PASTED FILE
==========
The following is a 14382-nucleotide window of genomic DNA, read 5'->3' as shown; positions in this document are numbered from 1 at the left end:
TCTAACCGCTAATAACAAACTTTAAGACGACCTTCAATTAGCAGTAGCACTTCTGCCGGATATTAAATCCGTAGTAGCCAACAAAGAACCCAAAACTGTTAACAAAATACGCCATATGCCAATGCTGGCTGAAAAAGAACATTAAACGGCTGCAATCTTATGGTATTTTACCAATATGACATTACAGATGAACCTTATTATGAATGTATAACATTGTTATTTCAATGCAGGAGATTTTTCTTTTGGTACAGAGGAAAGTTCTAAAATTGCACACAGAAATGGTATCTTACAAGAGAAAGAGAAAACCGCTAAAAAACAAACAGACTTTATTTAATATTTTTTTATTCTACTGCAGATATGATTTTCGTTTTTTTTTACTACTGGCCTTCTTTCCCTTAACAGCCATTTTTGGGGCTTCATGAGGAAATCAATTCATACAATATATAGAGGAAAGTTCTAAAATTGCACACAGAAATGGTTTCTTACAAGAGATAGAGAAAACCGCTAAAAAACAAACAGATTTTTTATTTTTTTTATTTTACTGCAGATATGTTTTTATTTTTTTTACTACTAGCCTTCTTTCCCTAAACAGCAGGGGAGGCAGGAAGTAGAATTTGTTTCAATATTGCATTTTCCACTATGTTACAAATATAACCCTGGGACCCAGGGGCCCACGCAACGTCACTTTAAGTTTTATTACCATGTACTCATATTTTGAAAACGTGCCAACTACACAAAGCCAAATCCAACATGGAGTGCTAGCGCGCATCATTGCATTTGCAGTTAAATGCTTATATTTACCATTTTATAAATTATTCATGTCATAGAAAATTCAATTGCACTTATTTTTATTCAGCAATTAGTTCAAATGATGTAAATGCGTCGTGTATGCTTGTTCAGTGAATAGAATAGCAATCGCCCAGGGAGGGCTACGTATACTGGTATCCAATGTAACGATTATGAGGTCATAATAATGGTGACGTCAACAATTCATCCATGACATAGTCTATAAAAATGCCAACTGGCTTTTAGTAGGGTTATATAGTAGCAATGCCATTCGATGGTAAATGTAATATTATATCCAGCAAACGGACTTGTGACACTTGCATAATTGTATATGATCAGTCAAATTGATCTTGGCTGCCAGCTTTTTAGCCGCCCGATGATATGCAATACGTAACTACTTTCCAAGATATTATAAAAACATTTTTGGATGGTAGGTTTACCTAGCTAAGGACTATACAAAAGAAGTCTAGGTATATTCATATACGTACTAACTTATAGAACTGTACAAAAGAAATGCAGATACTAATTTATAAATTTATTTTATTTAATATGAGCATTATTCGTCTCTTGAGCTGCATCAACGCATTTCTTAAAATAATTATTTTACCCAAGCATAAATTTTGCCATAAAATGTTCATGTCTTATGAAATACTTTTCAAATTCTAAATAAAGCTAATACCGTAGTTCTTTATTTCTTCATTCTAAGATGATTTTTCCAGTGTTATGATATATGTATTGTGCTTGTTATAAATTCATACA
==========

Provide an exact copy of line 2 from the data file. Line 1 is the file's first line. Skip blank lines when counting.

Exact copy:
TCTAACCGCTAATAACAAACTTTAAGACGACCTTCAATTAGCAGTAGCACTTCTGCCGGATATTAAATCCGTAGTAGCCAACAAAGAACCCAAAACTGTTAACAAAATACGCCATATGCCAATGCTGGCTGAAAAAGAACATTAAACGGCTGCAATCTTATGGTATTTTACCAATATGACATTACAGATGAACCTTATTATGAATGTATAACATTGTTATTTCAATGCAGGAGATTTTTCTTTTGGTACAGAGGAAAGTTCTAAAATTGCACACAGAAATGGTATCTTACAAGAGAAAGAGAAAACCGCTAAAAAACAAACAGACTTTATTTAATATTTTTTTATTCTACTGCAGATATGATTTTCGTTTTTTTTTACTACTGGCCTTCTTTCCCTTAACAGCCATTTTTGGGGCTTCATGAGGAAATCAATTCATACAATATATAGAGGAAAGTTCTAAAATTGCACACAGAAATGGTTTCTTACAAGAGATAGAGAAAACCGCTAAAAAACAAACAGATTTTTTATTTTTTTTATTTTACTGCAGATATGTTTTTATTTTTTTTACTACTAGCCTTCTTTCCCTAAACAGCAGGGGAGGCAGGAAGTAGAATTTGTTTCAATATTGCATTTTCCACTATGTTACAAATATAACCCTGGGACCCAGGGGCCCACGCAACGTCACTTTAAGTTTTATTACCATGTACTCATATTTTGAAAACGTGCCAACTACACAAAGCCAAATCCAACATGGAGTGCTAGCGCGCATCATTGCATTTGCAGTTAAATGCTTATATTTACCATTTTATAAATTATTCATGTCATAGAAAATTCAATTGCACTTATTTTTATTCAGCAATTAGTTCAAATGATGTAAATGCGTCGTGTATGCTTGTTCAGTGAATAGAATAGCAATCGCCCAGGGAGGGCTACGTATACTGGTATCCAATGTAACGATTATGAGGTCATAATAATGGTGACGTCAACAATTCATCCATGACATAGTCTATAAAAATGCCAACTGGCTTTTAGTAGGGTTATATAGTAGCAATGCCATTCGATGGTAAATGTAATATTATATCCAGCAAACGGACTTGTGACACTTGCATAATTGTATATGATCAGTCAAATTGATCTTGGCTGCCAGCTTTTTAGCCGCCCGATGATATGCAATACGTAACTACTTTCCAAGATATTATAAAAACATTTTTGGATGGTAGGTTTACCTAGCTAAGGACTATACAAAAGAAGTCTAGGTATATTCATATACGTACTAACTTATAGAACTGTACAAAAGAAATGCAGATACTAATTTATAAATTTATTTTATTTAATATGAGCATTATTCGTCTCTTGAGCTGCATCAACGCATTTCTTAAAATAATTATTTTACCCAAGCATAAATTTTGCCATAAAATGTTCATGTCTTATGAAATACTTTTCAAATTCTAAATAAAGCTAATACCGTAGTTCTTTATTTCTTCATTCTAAGATGATTTTTCCAGTGTTATGATATATGTATTGTGCTTGTTATAAATTCATACA